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Derek Sanderson story coming to big screen

Bruins star Derek Sanderson in his heyday in 1973.

AP/file

Bruins star Derek Sanderson in his heyday in 1973.

We’re apparently not alone in thinking that the life and times of Derek Sanderson would be fodder for a good biopic. We got word Monday that actor/director/producer Edward Burns is working with “Akeelah and the Bee” writer/director Doug Atchison on a film about the flamboyant former Bruins player. (The film’s being produced by Tenth Green Productions along with Burns and Aaron Lubin’s company Marlboro Road Gang.)

Burns, who may be best known for his indie film “The Brothers McMullen,” will play Sanderson’s father, Harold Sanderson, and also coproduce. “Derek’s story is one of tragedy, triumph, and battle-tested bonds with his family and teammates,” Burns said in a statement. “I’m looking forward to collaborating with Doug on this incredible project.”

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The script, written by Atchison based on an earlier draft by Chris Pappas, focuses on the unlikely friendship between Sanderson and Bruins legend Bobby Orr, whom Sanderson credits in his autobiography, “Crossing the Line,” with saving his life. The role of Sanderson has not been cast.

“Derek Sanderson is known to generations of sports fans as a hugely talented cornerstone to the Boston Bruins Stanley Cup championships in the early 1970s,” Atchison said in a statement. “But his greatest achievement happened off the ice when [he] finally conquered his personal demons of drug and alcohol addiction. Bobby Orr helped him during that difficult journey and their friendship is at the heart of our story.”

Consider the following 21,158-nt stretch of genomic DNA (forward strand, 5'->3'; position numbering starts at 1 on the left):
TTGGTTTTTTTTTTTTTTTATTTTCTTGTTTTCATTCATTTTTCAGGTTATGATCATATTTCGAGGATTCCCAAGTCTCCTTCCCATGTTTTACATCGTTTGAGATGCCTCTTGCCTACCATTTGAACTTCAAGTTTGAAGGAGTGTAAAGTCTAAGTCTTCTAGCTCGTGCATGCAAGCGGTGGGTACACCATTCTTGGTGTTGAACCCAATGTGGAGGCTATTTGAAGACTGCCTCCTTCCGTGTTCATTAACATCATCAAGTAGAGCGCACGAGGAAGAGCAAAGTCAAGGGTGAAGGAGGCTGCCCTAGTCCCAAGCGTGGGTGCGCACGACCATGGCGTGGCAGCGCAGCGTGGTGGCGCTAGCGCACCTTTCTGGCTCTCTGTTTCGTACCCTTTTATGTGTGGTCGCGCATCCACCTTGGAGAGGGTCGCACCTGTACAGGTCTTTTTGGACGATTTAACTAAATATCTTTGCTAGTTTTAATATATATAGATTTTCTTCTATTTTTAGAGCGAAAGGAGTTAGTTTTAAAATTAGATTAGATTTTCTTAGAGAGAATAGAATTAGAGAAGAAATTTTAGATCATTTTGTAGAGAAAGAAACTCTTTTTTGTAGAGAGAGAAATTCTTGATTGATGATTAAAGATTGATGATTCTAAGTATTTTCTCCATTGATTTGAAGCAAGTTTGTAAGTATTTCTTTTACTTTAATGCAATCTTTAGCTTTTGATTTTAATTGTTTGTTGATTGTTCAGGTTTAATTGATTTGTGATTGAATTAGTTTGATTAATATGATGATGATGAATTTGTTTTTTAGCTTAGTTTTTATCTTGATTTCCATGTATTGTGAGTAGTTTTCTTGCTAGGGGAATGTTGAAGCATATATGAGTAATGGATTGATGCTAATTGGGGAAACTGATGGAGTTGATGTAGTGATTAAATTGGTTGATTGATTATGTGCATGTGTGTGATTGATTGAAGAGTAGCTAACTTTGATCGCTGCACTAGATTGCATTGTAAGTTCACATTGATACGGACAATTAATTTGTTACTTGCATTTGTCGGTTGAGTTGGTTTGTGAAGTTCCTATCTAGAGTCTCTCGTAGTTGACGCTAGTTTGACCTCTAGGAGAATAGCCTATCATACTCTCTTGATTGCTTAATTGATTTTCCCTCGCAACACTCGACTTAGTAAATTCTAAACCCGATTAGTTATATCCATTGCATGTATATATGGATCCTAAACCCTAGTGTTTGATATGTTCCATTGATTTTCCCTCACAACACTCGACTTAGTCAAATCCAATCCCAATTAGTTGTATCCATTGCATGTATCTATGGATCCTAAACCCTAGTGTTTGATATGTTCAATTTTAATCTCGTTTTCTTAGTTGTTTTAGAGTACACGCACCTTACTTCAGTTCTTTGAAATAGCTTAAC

Known as “Turk” to fans and teammates, Sanderson was the NHL’s Rookie of the Year in 1968 and won two Stanley Cup titles with the Bruins before signing a lucrative contract with the Philadelphia Blazers of the World Hockey Association. It was mostly downhill from there.

A man with a taste for the fast life, Sanderson at one point opened a nightclub in New York with Jets QB Joe Namath. It was one of many investments that did not work out for the native of Niagara Falls, Ontario. He struggled with alcoholism for many years, finally accepting help from his friend and ex-teammate Orr.

“[Atchison] is the perfect choice for a project like this,” Sanderson said in a statement. “He is unflinching in his retelling of my story and the message it provides. I’m living proof that you can hit rock bottom, climb back out and help others to do the same. ”

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